The police report and the image it conjured quickly went viral on social media: A 12-year-old Bridesburg boy wielding a semiautomatic assault-style rifle during a neighborhood beef on the streets of Northeast Philadelphia.

Police on Tuesday said that weapon, and a second retrieved from the boy's 19-year-old brother on Saturday, appeared to have been purchased legally.

Still, both brothers were in custody, facing charges in a dispute that ended without violence but raised concerns about how a preteen ended up armed with an AR-15-style rifle — a weapon that has stoked the national debate about kids, guns, and violence.

"We've had 12-year-olds arrested with guns" before, said Lt. Dennis Rosenbaum of Northeast Detectives. But this case, he said, is "just an odd story all around."

According to Rosenbaum, the incident unfolded like this:

About 6:30 p.m. Saturday, 19-year-old Michael Mitchell took his mother's handgun, went across the 2200 block of Kennedy Street with his younger brother,  and knocked on a neighbor's door after some kind of dispute with a teen who lived there.

Michael Mitchell
Philadelphia Police
Michael Mitchell

The teenager's father opened the door, saw Mitchell with a handgun, and asked what he was doing. Mitchell then yelled to his younger brother: "Go get my gun!"

The 12-year-old, whom police aren't identifying by name, grabbed his brother's Diamondback 15 rifle from their home, came back outside, and pointed it at his neighbors, Rosenbaum said. The gun was loaded with about 20 rounds of ammunition.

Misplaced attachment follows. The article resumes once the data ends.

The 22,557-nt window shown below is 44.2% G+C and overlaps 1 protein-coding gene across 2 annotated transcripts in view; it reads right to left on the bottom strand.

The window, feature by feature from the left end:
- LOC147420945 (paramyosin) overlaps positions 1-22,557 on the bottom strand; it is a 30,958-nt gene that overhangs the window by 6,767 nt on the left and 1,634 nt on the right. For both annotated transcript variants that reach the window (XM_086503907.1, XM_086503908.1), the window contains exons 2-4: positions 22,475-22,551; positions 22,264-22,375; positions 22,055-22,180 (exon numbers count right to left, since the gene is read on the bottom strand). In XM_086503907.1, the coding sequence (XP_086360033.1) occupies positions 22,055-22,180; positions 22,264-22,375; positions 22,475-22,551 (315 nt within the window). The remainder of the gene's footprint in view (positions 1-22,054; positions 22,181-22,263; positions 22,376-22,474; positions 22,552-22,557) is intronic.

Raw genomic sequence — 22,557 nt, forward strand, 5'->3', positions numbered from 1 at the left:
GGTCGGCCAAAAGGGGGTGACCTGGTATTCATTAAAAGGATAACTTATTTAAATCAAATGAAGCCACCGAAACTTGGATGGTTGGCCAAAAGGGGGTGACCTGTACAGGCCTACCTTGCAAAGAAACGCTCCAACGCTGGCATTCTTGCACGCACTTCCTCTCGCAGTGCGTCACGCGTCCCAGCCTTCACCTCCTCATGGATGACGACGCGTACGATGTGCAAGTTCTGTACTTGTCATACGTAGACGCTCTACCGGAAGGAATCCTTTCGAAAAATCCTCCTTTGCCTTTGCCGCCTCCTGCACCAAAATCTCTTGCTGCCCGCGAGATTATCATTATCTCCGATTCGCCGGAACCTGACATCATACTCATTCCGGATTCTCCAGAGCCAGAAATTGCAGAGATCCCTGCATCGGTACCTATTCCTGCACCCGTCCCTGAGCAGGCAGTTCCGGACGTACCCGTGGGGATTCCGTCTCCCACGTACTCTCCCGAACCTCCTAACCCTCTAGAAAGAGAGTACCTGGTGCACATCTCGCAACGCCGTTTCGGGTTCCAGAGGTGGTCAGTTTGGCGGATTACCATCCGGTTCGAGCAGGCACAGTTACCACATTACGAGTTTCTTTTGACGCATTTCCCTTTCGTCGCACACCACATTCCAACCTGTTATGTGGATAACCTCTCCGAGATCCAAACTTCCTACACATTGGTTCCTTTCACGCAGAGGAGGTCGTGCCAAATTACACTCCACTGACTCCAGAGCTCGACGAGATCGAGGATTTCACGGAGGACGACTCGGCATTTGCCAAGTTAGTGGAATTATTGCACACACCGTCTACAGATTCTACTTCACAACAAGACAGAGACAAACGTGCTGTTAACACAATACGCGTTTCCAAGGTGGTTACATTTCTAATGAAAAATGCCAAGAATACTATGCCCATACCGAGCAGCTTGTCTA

Neighbors called 911.

When 15th District Officer Krzysztof Wrzesinski, who was on patrol nearby, drove up, the two brothers put their guns in a car on the block and complied with the officer.

"He took them into custody, got the guns," Rosenbaum said.

Police are investigating Mitchell's claim that he legally owned the semiautomatic rifle, which police say retails for about $800 or $900. Mitchell wouldn't answer officers' questions about why he had the gun, but he has no criminal history that would have barred him from buying it, Rosenbaum said. The Bureau of Alcohol, Tobacco, Firearms and Explosives is tracing the weapon's origin, he said.

Under state law, anyone who's at least 18 can buy a semiautomatic rifle if he or she passes a criminal background check, has no protection-from-abuse orders, and was not involuntarily committed for mental-health reasons, Rosenbaum said.

Police on Monday tweeted a photo of Wrzesinski with the seized weapons. (Police initially said the older brother was 18.)

The mother of Mitchell and the boy is cooperating with police, Rosenbaum said. She said that she had her handgun locked in a safe and that her 19-year-old son took it without permission, he said. "She's furious" about what happened, he said.

The ATF will also be conducting a trace report on her handgun, which had four rounds in it, Rosenbaum said. Such reviews could take weeks or months, he said.

Mitchell was charged with gun offenses, terroristic threats, corruption of a minor, and related offenses. Bail was set at $55,000 and he remained in custody Tuesday at the Curran-Fromhold Correctional Facility. Mitchell faces a hearing next Wednesday on the charges; his court-appointed attorney, Dennis Turner, declined to comment Tuesday.

His brother was charged as a juvenile with similar offenses, Rosenbaum said. He has a hearing scheduled for April 19. It was not known Tuesday if he was still in custody or released. It also was not known if the younger brother has an attorney.